What's not to like about free stuff?
Plenty, according to Magee-Womens Hospital of UPMC, if it promotes infant formula for new mothers.
The hospital, where more than 10,000 babies are born each year, recently stopped giving away diaper bags stocked with coupons and cans of powdered formula.
"We don't want to give the mixed message that we are promoting bottle feeding when really we want to encourage breast-feeding," said Karen Ewing, director of patient care services for Magee's neonatal intensive care unit.
The hospital has stopped distributing the bags completely, whether mothers are nursing or bottle-feeding formula to their babies at discharge. The change comes as hospitals nationwide are re-evaluating their policies toward formula-sponsored diaper bags, which have been distributed for more than four decades.
Massachusetts this year became the second state in the country to ban hospitals from distributing diaper bags, following Rhode Island last year.
Earlier this week, Mayor Michael Bloomberg of New York City made news by asking New York City hospitals to comply with a whole host of new practices to promote breast-feeding, from getting rid of diaper bags to keeping formula locked up to requiring hospitals to buy all formula, rather than receiving some or all of it free from formula companies.
Other hospitals in the Pittsburgh area still give the diaper bags away.
At St. Clair Hospital in Mt. Lebanon, the staff certainly encourages breast-feeding, said Doug MacKay, an obstetrician and gynecologist at the hospital. But he sees nothing wrong with sending patients on their way with a free gift.
"I personally would like to think that people can make educated decisions on their own," he said. "Our policy is that we encourage breastfeeding, but we respect the patient's autonomy."
Furthermore, he said, formula is expensive, and getting a can of it for free might ease stress for a new mother.
"In this economy, everything helps," he said. "I don't think it makes people's minds up."
The International Formula Council says that research into whether formula bags decrease breastfeeding rates has been inconsistent. The group, which represents formula manufacturers, also says that the bags contain materials that help educate women about bottle feeding.
At West Penn Hospital in Bloomfield, diaper bags are also still being distributed. But discussions are under way to change that policy, said Sandra Porco, manager for maternal child support services.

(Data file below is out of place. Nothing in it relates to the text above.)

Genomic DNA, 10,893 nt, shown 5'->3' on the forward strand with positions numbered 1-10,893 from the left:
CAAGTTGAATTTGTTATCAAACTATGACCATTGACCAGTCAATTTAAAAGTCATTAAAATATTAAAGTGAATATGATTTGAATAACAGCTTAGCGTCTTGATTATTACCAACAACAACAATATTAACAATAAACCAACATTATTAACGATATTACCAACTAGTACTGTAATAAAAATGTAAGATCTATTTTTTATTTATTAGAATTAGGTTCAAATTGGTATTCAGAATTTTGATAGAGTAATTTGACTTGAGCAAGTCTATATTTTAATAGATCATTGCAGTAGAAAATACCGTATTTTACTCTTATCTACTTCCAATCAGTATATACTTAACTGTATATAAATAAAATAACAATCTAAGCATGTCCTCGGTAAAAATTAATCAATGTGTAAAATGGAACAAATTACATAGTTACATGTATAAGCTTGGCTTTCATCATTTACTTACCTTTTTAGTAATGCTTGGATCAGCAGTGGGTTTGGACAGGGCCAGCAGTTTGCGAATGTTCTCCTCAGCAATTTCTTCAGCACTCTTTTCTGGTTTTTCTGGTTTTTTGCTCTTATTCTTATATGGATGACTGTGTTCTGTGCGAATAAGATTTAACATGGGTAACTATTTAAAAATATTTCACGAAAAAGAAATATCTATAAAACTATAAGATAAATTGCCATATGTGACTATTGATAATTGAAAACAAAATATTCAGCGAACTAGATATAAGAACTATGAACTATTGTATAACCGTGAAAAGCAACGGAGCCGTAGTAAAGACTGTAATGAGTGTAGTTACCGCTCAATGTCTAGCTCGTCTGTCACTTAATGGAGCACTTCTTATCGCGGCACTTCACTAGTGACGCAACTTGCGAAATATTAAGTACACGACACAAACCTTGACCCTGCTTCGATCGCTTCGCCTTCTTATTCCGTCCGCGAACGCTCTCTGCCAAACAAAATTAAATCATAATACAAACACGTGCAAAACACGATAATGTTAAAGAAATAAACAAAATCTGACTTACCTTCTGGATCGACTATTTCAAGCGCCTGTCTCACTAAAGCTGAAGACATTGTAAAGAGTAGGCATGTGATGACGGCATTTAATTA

The problem, as she sees it, is that having the formula on hand gives them an easy out if breastfeeding becomes difficult.
"Moms in those early vulnerable days that go home with formula -- rather than seek help if they're having breastfeeding problems -- they rely on formula," she said. "Moms who go home with formula are more likely to give up and give up sooner."
Ms. Porco also believes that it puts medical professionals in a strange position. "It puts the nurses in the position of being the salesperson," she said. "It's not the role of hospitals to market formula products."
West Penn is in discussions to try to figure out whether to keep the bags in some instances (such as women who are already formula feeding), replace them with another parting gift not associated with formula or get rid of them altogether.
At Magee-Womens Hospital on Wednesday, Kathryn Martinec of Robinson was recovering from the 4 a.m. birth of her fourth child, Case.
She hasn't used formula with any of her children -- not with her 3-year-old, Lane, and not even for her prematurely born 5-year-old twin daughters, Ava and Sophia, for whom she pumped milk exclusively -- but liked getting the bags to use around the house and giving the formula away to friends who needed it.
"I'm a little disappointed that they're not doing it," she said. "In my case, it didn't really sway me in either direction in terms of what was the best choice."
Magee considered replacing the diaper bags with another free gift or another type of diaper bag, said Ms. Ewing, but found that patients generally already had their own diaper bags anyway.
"When the patients were telling us that they didn't really need it, that's why we chose not to pursue anything further," she said.
Magee and West Penn hospitals are both interested in pursuing the Baby Friendly Hospital Initiative, sponsored by the World Health Organization. To receive a Baby-Friendly Hospital designation -- as Mr. Bloomberg is urging for all New York City maternity wards -- hospitals must not only give up diaper bags but also give up financial support from formula companies.
Currently, neither Magee nor West Penn are close to ending that financial relationship.
Medical professionals cite a host of benefits in encouraging breastfeeding, from lower obesity rates to fewer infections to an easier maternal bond. But while Mr. Bloomberg's "Latch On NYC" program urges a mandatory talk about the benefits of breastfeeding for mothers intent on formula feeding, Magee takes a less aggressive approach.
"If there is a patient who is on the fence, that's something where we want to talk about the benefits of breastfeeding," said Michelle Corna, unit director of a post-partum floor at Magee. "It's kind of a fine line how you interact. You don't want to come across and make them feel like a bad mother."
Anya Sostek: firstname.lastname@example.org or 412-263-1308.